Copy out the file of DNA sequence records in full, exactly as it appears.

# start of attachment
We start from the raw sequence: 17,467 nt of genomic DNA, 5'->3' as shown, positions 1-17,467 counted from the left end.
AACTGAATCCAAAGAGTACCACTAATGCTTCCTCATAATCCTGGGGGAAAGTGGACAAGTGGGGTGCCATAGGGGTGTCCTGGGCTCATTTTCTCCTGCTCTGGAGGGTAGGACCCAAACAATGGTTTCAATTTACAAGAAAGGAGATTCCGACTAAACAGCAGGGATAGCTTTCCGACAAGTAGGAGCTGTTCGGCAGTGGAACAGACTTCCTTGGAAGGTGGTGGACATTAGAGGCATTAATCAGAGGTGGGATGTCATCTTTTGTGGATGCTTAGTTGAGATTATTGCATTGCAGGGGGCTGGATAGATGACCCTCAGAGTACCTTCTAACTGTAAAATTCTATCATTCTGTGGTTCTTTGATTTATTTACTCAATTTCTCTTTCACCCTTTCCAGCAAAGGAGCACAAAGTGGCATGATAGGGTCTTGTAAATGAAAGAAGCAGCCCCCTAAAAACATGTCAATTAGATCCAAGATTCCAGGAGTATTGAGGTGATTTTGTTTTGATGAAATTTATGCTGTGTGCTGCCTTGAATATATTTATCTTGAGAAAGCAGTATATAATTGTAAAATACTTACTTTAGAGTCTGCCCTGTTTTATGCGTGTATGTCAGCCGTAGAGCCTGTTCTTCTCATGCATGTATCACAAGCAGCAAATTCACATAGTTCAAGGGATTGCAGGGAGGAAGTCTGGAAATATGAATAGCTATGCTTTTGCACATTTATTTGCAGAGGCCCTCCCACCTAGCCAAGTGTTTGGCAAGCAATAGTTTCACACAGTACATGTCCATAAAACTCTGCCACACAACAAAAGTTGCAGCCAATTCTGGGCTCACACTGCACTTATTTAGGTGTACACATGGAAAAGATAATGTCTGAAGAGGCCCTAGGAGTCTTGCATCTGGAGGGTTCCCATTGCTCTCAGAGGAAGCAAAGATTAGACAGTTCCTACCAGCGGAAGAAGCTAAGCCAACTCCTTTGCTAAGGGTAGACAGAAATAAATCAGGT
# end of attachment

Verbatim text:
We start from the raw sequence: 17,467 nt of genomic DNA, 5'->3' as shown, positions 1-17,467 counted from the left end.
AACTGAATCCAAAGAGTACCACTAATGCTTCCTCATAATCCTGGGGGAAAGTGGACAAGTGGGGTGCCATAGGGGTGTCCTGGGCTCATTTTCTCCTGCTCTGGAGGGTAGGACCCAAACAATGGTTTCAATTTACAAGAAAGGAGATTCCGACTAAACAGCAGGGATAGCTTTCCGACAAGTAGGAGCTGTTCGGCAGTGGAACAGACTTCCTTGGAAGGTGGTGGACATTAGAGGCATTAATCAGAGGTGGGATGTCATCTTTTGTGGATGCTTAGTTGAGATTATTGCATTGCAGGGGGCTGGATAGATGACCCTCAGAGTACCTTCTAACTGTAAAATTCTATCATTCTGTGGTTCTTTGATTTATTTACTCAATTTCTCTTTCACCCTTTCCAGCAAAGGAGCACAAAGTGGCATGATAGGGTCTTGTAAATGAAAGAAGCAGCCCCCTAAAAACATGTCAATTAGATCCAAGATTCCAGGAGTATTGAGGTGATTTTGTTTTGATGAAATTTATGCTGTGTGCTGCCTTGAATATATTTATCTTGAGAAAGCAGTATATAATTGTAAAATACTTACTTTAGAGTCTGCCCTGTTTTATGCGTGTATGTCAGCCGTAGAGCCTGTTCTTCTCATGCATGTATCACAAGCAGCAAATTCACATAGTTCAAGGGATTGCAGGGAGGAAGTCTGGAAATATGAATAGCTATGCTTTTGCACATTTATTTGCAGAGGCCCTCCCACCTAGCCAAGTGTTTGGCAAGCAATAGTTTCACACAGTACATGTCCATAAAACTCTGCCACACAACAAAAGTTGCAGCCAATTCTGGGCTCACACTGCACTTATTTAGGTGTACACATGGAAAAGATAATGTCTGAAGAGGCCCTAGGAGTCTTGCATCTGGAGGGTTCCCATTGCTCTCAGAGGAAGCAAAGATTAGACAGTTCCTACCAGCGGAAGAAGCTAAGCCAACTCCTTTGCTAAGGGTAGACAGAAATAAATCAGGT